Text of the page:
We Create Because God Created First

June 28, 2018
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A few weeks ago, my parents dropped off a box in my garage. I stood there, pried back the cardboard flaps, uncovering four years of books, papers, notes, photos, and artwork. When it came to the books, title after title had to do with my art major: Wheel Throwing, The Complete Printmaker, Drawing Structure and Vision, Art History, etc. However, what caught my attention was a sketchpad where, from time to time, I would write down small notes about art.

I flip through the pages and a phrase catches my eye: “Creatio ex nihilo” –Latin for “Creation out of nothing.

“In the beginning God created” (Gen. 1:1). The first thing we know about God and His character—before anything else—was that He created, profoundly speaking the very existence of something into being without canvas, brush, paint, wood, metal, or even clay for that matter. In contrast, I have moved paint, formed clay, pressed prints, etched glass, and pushed lead—but I have never created anything out of nothing.

Another phrase catches my eye: “Imago Dei” – Latin for “Image of God”

“So, God created mankind in His own image, in the image of God He created them” (Gen. 1:27). How incredible to think there are eight billion ways to make men and women, and He continues to come up with new combinations of personalities, body types, skin tones, and skill sets every day. To each new person He also instills creativity, this innate desire to imagine, dream, and experiment.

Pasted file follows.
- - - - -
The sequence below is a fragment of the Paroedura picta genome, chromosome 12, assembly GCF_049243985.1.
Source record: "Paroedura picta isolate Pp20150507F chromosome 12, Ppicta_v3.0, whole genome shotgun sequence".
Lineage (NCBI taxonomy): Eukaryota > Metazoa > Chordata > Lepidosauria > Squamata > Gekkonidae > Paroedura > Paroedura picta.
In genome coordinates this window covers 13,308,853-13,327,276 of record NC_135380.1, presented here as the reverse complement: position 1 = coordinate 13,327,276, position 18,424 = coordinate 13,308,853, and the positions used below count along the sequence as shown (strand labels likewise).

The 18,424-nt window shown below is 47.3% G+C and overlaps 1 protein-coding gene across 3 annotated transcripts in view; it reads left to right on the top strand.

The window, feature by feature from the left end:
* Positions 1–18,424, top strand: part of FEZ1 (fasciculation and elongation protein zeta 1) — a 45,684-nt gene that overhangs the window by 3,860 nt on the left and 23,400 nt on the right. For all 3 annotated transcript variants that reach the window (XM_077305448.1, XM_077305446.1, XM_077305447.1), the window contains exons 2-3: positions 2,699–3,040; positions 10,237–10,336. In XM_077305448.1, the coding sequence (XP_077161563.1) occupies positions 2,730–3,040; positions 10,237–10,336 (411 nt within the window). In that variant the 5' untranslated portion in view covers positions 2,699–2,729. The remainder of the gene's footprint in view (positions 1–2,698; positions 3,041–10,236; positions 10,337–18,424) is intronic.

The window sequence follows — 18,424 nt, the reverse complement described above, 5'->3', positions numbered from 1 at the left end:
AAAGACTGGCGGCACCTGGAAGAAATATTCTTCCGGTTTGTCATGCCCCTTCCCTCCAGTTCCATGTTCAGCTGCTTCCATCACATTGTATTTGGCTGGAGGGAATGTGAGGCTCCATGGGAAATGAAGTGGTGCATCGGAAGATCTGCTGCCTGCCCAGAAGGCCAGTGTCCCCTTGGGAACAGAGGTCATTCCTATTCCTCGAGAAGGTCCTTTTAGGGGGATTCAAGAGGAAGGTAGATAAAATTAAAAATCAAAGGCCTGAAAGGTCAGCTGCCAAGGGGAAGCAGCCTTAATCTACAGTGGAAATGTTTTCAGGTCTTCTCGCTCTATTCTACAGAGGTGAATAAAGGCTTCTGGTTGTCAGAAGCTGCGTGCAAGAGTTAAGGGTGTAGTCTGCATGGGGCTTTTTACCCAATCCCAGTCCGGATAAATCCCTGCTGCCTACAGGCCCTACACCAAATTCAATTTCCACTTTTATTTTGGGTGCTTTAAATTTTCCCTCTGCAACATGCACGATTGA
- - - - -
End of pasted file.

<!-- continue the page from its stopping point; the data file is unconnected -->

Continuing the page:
We all have it, all eight billion of us, because we are made to imitate God. We create because God created first. Human beings were made to be creative. In fact, it could be argued that some of the best art that has ever been created and the most talented artists that have ever existed haven’t necessarily been sympathetic to the Christian faith. It is here that we can see God’s common grace at work in all image-bearers whether they acknowledge God as the gift-giver of their talent or not. Art reflects the way people see the world and even its brokenness. Whether we realize it or not, we are all “makers,” all “artists,” and it is deeply embedded in our culture from creatively packaged commercials on TV to even what we choose what to wear in the morning. Art is everywhere and as we influence society by making art, art turns around to influence, shaping and molding us in return.